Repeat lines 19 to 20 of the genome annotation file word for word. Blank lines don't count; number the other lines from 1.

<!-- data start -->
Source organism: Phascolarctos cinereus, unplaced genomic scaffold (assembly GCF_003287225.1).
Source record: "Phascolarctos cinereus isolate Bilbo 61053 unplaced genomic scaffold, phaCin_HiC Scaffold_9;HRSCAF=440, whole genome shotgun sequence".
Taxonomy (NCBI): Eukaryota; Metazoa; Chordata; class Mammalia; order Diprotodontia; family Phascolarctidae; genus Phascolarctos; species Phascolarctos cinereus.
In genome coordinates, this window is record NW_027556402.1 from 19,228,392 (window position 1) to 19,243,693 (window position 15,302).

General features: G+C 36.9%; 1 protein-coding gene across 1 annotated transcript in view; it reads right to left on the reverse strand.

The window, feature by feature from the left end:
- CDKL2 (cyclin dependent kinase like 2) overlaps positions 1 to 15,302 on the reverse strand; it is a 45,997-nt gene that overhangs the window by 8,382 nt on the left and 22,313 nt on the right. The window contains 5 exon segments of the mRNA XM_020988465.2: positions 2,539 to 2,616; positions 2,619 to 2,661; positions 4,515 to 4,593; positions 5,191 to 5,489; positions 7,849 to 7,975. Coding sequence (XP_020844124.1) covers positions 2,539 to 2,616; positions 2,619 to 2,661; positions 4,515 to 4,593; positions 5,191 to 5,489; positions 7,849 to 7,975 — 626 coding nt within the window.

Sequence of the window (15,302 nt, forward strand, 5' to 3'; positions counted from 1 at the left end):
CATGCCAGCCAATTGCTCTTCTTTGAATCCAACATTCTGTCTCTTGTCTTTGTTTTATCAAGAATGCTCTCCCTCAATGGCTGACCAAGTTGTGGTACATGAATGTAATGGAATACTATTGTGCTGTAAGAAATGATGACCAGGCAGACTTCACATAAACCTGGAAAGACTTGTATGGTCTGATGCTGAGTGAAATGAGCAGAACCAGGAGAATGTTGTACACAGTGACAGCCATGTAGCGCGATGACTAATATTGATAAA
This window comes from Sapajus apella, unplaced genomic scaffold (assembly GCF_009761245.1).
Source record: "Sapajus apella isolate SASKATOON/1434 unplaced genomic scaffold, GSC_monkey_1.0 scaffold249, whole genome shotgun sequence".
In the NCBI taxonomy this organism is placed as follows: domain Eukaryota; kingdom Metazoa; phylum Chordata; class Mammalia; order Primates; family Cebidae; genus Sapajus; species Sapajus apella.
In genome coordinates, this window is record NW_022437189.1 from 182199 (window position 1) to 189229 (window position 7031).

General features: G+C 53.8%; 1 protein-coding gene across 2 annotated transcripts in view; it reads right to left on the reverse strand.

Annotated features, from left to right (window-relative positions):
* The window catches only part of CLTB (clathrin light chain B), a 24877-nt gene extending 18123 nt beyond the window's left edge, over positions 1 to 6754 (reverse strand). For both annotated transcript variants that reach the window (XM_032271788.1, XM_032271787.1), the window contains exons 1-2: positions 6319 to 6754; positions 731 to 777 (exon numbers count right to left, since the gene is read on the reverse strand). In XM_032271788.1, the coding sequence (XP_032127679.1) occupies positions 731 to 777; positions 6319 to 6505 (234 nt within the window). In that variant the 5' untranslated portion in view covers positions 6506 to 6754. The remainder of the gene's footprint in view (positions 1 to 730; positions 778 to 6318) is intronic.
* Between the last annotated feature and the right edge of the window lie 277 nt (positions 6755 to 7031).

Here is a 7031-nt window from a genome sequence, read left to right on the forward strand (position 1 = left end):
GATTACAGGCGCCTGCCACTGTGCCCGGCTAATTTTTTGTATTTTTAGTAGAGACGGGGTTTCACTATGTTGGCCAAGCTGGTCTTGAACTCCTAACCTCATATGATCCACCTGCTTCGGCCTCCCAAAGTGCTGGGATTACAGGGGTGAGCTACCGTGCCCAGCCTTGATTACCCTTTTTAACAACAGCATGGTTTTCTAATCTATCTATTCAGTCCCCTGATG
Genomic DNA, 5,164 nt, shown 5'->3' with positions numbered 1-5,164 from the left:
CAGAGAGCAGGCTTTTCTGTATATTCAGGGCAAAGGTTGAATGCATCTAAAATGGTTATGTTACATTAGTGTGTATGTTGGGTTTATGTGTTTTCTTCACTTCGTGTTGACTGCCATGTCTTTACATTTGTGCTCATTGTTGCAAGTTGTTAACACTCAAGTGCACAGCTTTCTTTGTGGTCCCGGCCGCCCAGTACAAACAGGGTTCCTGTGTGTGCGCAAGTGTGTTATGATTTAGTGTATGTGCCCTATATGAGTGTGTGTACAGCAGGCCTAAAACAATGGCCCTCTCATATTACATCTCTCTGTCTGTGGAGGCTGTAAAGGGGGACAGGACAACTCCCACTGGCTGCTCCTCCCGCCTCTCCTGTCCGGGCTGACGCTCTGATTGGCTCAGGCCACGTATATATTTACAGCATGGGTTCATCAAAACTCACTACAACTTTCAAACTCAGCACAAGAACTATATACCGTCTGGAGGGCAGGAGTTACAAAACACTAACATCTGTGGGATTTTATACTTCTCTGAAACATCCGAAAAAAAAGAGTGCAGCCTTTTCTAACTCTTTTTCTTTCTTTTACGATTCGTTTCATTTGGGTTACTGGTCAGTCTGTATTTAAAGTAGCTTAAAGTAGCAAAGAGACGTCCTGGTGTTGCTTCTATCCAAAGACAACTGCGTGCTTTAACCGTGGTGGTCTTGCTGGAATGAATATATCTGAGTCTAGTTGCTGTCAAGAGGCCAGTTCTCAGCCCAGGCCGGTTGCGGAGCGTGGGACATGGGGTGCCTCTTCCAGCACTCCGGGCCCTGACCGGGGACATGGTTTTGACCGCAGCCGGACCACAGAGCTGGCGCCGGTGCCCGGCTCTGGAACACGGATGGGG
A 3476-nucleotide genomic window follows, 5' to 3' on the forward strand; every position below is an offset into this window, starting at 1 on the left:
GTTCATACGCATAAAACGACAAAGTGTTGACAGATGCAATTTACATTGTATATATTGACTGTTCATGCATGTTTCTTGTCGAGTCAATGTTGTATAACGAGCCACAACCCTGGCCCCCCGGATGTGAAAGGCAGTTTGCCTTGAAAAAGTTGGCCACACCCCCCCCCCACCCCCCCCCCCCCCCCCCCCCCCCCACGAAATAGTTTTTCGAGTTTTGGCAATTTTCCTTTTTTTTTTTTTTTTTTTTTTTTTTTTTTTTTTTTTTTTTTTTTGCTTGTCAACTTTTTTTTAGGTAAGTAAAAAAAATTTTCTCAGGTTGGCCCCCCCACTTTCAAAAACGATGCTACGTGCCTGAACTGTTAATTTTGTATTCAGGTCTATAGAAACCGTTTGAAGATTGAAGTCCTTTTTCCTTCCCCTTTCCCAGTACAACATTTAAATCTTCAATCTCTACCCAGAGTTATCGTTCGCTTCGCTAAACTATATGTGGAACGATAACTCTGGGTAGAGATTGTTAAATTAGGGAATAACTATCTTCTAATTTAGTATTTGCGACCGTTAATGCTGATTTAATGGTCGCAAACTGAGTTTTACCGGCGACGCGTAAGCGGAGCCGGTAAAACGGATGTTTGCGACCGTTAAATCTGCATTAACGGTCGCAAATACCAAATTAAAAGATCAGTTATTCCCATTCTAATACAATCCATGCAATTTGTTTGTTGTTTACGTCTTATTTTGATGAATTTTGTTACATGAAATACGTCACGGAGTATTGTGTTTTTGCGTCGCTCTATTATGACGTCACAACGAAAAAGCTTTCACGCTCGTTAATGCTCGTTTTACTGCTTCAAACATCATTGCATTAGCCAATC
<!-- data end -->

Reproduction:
GATTACAGGCGCCTGCCACTGTGCCCGGCTAATTTTTTGTATTTTTAGTAGAGACGGGGTTTCACTATGTTGGCCAAGCTGGTCTTGAACTCCTAACCTCATATGATCCACCTGCTTCGGCCTCCCAAAGTGCTGGGATTACAGGGGTGAGCTACCGTGCCCAGCCTTGATTACCCTTTTTAACAACAGCATGGTTTTCTAATCTATCTATTCAGTCCCCTGATG
Genomic DNA, 5,164 nt, shown 5'->3' with positions numbered 1-5,164 from the left: